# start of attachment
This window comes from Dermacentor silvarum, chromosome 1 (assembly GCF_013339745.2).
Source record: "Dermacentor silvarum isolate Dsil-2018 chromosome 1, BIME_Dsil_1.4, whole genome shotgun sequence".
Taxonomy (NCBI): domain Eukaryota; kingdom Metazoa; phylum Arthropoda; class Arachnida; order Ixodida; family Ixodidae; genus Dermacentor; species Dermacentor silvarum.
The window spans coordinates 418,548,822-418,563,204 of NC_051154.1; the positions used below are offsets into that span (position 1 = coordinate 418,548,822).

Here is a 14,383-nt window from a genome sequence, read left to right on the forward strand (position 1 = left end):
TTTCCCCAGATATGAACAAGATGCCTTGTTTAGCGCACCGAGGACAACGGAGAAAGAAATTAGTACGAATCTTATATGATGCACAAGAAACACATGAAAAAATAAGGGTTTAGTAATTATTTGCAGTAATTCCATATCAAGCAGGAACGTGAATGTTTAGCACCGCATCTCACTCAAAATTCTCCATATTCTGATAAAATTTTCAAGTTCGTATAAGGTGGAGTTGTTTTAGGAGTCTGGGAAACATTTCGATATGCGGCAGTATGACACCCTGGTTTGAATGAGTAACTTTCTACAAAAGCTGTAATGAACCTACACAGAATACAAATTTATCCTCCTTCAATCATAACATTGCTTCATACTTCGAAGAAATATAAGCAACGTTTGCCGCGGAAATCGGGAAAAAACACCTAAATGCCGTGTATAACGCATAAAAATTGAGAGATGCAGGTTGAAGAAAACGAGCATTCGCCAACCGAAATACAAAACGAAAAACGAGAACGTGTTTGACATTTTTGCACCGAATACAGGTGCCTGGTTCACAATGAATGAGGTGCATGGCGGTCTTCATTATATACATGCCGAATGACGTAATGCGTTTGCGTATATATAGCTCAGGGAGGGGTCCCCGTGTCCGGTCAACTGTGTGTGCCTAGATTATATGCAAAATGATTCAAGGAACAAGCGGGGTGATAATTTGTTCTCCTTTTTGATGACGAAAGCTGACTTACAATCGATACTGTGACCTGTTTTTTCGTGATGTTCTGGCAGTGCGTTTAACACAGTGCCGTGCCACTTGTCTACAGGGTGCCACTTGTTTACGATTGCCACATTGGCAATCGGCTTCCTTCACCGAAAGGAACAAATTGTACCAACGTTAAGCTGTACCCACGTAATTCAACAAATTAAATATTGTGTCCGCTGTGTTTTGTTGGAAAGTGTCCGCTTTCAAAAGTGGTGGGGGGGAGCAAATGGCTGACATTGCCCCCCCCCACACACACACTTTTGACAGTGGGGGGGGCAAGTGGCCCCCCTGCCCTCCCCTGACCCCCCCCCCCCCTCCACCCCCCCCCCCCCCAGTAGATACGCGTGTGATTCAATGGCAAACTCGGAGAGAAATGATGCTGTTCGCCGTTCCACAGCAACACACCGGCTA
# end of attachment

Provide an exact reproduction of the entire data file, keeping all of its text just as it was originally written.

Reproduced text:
This window comes from Dermacentor silvarum, chromosome 1 (assembly GCF_013339745.2).
Source record: "Dermacentor silvarum isolate Dsil-2018 chromosome 1, BIME_Dsil_1.4, whole genome shotgun sequence".
Taxonomy (NCBI): domain Eukaryota; kingdom Metazoa; phylum Arthropoda; class Arachnida; order Ixodida; family Ixodidae; genus Dermacentor; species Dermacentor silvarum.
The window spans coordinates 418,548,822-418,563,204 of NC_051154.1; the positions used below are offsets into that span (position 1 = coordinate 418,548,822).

Here is a 14,383-nt window from a genome sequence, read left to right on the forward strand (position 1 = left end):
TTTCCCCAGATATGAACAAGATGCCTTGTTTAGCGCACCGAGGACAACGGAGAAAGAAATTAGTACGAATCTTATATGATGCACAAGAAACACATGAAAAAATAAGGGTTTAGTAATTATTTGCAGTAATTCCATATCAAGCAGGAACGTGAATGTTTAGCACCGCATCTCACTCAAAATTCTCCATATTCTGATAAAATTTTCAAGTTCGTATAAGGTGGAGTTGTTTTAGGAGTCTGGGAAACATTTCGATATGCGGCAGTATGACACCCTGGTTTGAATGAGTAACTTTCTACAAAAGCTGTAATGAACCTACACAGAATACAAATTTATCCTCCTTCAATCATAACATTGCTTCATACTTCGAAGAAATATAAGCAACGTTTGCCGCGGAAATCGGGAAAAAACACCTAAATGCCGTGTATAACGCATAAAAATTGAGAGATGCAGGTTGAAGAAAACGAGCATTCGCCAACCGAAATACAAAACGAAAAACGAGAACGTGTTTGACATTTTTGCACCGAATACAGGTGCCTGGTTCACAATGAATGAGGTGCATGGCGGTCTTCATTATATACATGCCGAATGACGTAATGCGTTTGCGTATATATAGCTCAGGGAGGGGTCCCCGTGTCCGGTCAACTGTGTGTGCCTAGATTATATGCAAAATGATTCAAGGAACAAGCGGGGTGATAATTTGTTCTCCTTTTTGATGACGAAAGCTGACTTACAATCGATACTGTGACCTGTTTTTTCGTGATGTTCTGGCAGTGCGTTTAACACAGTGCCGTGCCACTTGTCTACAGGGTGCCACTTGTTTACGATTGCCACATTGGCAATCGGCTTCCTTCACCGAAAGGAACAAATTGTACCAACGTTAAGCTGTACCCACGTAATTCAACAAATTAAATATTGTGTCCGCTGTGTTTTGTTGGAAAGTGTCCGCTTTCAAAAGTGGTGGGGGGGAGCAAATGGCTGACATTGCCCCCCCCCACACACACACTTTTGACAGTGGGGGGGGCAAGTGGCCCCCCTGCCCTCCCCTGACCCCCCCCCCCCCTCCACCCCCCCCCCCCCCAGTAGATACGCGTGTGATTCAATGGCAAACTCGGAGAGAAATGATGCTGTTCGCCGTTCCACAGCAACACACCGGCTA